But then again, how much of this misery was my doing? How much of it was self-inflicted? The choice to major in English was *my* choice. I was the one who chose the classes. I could have easily chosen “Humor and Comedy in Literature” but didn’t.

Actually there was an underlying reason for my choice of majoring in despair. Without going into too much detail, I went through fairly significant family issues in college. These issues made me ponder the meaning of existence. It was a dark time. It’s fair to ask the question John Cusack posed in “High Fidelity” – was it the music or was it me? Where did art end and where did I begin?

What I didn’t see at the time was I had some say in the matter. In college, when I was young and immature, I saw events happening to me and felt I was powerless against them. What I didn’t see was I had a *choice* in how I reacted. In short, I gave in to the depressive state of mind.

Because, let’s face it, sometimes it feels good to wallow in sadness. It explains the popularity of blues music. Think about the first person to break your heart. Do you remember the feeling? I remember I broke up with a girl and felt horrible. But as time went on and life went on, I realized I missed that feeling more than I missed her. There’s a very human attachment to those feelings, one that you can revisit through songs, or books, or any art really.

It turned out my study of bleak and depressing works wasn’t a complete waste of time. In addition to be cathartic, I became more empathetic to the suffering of others. Tales of woe made me willing to accept the fact that life often doesn’t turn out the way we want it.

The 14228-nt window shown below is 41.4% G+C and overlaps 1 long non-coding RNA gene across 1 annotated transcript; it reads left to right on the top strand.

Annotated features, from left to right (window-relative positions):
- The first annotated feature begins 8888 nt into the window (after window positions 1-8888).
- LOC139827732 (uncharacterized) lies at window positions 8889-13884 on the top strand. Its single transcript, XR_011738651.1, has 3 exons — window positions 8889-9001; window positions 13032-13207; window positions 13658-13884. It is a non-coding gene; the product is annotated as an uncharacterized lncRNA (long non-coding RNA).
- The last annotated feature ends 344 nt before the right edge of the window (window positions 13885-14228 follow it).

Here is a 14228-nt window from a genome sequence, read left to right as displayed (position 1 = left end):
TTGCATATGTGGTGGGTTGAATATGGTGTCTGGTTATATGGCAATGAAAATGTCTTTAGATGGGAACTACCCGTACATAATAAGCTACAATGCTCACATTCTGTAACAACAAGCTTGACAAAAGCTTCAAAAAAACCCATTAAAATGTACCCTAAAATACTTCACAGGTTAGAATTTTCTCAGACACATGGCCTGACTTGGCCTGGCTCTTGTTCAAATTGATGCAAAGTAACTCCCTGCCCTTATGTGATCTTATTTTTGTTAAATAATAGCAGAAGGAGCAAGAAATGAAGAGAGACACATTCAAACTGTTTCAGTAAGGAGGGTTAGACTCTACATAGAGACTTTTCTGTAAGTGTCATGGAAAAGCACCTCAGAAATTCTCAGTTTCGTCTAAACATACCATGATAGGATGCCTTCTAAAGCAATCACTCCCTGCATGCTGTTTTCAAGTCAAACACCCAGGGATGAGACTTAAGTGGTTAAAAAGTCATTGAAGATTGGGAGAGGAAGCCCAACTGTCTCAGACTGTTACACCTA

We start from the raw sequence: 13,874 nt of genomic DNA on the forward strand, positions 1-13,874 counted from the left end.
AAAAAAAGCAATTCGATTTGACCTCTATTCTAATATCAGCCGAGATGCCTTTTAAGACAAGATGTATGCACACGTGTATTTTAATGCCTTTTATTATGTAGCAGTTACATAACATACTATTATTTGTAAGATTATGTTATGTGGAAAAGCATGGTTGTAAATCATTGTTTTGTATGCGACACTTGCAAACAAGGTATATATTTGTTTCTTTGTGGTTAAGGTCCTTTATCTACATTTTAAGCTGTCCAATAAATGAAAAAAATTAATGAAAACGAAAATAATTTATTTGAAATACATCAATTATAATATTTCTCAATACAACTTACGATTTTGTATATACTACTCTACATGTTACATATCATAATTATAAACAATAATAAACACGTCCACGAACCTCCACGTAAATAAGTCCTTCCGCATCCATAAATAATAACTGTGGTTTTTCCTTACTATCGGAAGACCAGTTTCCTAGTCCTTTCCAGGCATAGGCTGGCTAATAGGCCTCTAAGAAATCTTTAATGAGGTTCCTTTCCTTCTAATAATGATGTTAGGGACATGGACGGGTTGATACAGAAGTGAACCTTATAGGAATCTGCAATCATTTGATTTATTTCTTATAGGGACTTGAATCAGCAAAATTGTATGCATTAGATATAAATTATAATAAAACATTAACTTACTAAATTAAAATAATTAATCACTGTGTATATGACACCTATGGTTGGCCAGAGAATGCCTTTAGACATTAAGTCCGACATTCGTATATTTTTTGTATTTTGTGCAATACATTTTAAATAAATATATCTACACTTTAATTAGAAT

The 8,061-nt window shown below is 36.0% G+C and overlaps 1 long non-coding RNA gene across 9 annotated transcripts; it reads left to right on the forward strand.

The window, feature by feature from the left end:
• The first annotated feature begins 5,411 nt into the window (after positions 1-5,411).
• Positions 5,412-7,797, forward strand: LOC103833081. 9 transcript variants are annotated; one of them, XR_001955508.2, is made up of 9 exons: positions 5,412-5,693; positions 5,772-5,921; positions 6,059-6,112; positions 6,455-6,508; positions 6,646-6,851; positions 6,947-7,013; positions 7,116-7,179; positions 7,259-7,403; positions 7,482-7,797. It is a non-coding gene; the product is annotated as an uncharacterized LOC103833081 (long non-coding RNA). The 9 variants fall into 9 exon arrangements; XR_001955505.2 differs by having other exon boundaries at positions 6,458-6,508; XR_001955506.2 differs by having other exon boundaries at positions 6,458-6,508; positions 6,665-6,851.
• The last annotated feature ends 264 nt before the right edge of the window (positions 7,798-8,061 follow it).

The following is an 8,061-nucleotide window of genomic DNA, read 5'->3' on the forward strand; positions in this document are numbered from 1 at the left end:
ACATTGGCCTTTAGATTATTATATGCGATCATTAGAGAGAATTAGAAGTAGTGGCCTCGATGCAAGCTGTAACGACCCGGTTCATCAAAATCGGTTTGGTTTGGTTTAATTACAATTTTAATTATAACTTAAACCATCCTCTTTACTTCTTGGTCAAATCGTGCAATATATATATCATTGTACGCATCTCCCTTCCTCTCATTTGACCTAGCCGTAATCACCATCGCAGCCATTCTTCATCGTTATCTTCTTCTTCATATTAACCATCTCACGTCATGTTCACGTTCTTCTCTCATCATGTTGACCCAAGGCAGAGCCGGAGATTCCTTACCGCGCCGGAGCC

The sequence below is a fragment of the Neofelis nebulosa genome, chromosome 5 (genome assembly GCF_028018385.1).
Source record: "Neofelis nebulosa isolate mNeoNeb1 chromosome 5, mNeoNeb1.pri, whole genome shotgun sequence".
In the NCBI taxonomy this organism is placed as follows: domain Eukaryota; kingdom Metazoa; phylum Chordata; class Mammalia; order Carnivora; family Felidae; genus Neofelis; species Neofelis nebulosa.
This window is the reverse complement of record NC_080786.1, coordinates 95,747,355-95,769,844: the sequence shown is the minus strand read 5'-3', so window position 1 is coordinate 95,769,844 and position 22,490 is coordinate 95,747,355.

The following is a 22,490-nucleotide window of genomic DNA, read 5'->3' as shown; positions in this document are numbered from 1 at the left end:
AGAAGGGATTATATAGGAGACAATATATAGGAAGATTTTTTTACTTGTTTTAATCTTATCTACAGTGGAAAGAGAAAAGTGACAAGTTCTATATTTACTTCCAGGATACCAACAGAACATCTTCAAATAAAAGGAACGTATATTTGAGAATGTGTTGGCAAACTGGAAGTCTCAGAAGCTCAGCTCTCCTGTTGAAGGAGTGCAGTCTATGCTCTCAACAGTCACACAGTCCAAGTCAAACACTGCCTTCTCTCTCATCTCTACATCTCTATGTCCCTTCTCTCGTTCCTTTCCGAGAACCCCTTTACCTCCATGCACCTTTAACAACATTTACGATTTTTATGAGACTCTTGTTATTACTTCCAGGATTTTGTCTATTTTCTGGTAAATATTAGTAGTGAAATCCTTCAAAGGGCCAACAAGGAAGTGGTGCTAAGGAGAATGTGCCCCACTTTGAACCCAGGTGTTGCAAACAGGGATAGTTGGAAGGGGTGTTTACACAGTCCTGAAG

But I don’t have a lot of use for depressing writers any more. Recently I picked up an author my depression-era self used to adore. I tried to read one of his novels, which is weird and wacky and way-out there, but I couldn’t get past page six. He was too weird. Weird wasn’t a problem for me before. It made me realize the art didn’t change, I did.

Right now I’m more interested in inspiring works, stuff that would never make the English major approved reading list. In January I read a book “Unbroken” which I decided, despite it being the first month of the year, was the best book I’d read in 2013.

A true story, the hero in “Unbroken” charges from one adventure to the next – from running in the Olympics, to being a bomber pilot in World War Two, to being interred in Japanese POW camps. He endures unbelievable difficulties through sheer willpower. Some of the scenes are so absurd you wouldn’t believe them if it this was a work of fiction.

The author who wrote this book, Laura Hillenbrand, also wrote “Seabiscuit” – another inspiring story frowned upon by gloomy English majors. What’s fascinating to me is her biography. Hillenbrand dropped out of college after contracting chronic fatigue syndrome. She’s struggled with it ever since. Because of the disease she rarely leaves her house and is largely confined to her bed.

It’s no surprise to me she chooses the subjects she does – inspiring figures who triumph over long odds, managing through sheer persistence and willpower. She’s quoted as saying, “I’m looking for a way out of here. I can’t have it physically, so I’m going to have it intellectually. It was a beautiful thing to ride Seabiscuit in my imagination.”

Although chronic fatigue syndrome is something I would never wish on anyone – how different would Hillenbrand’s life be if she had not contracted it. If it were not for the disease, would she have written such inspiring works? Confronting a debilitating illness, Hillenbrand had a choice – lapse into despair or make the best of her situation and write beautiful novels about heroic, inspiring figures. I’m glad she chose the latter.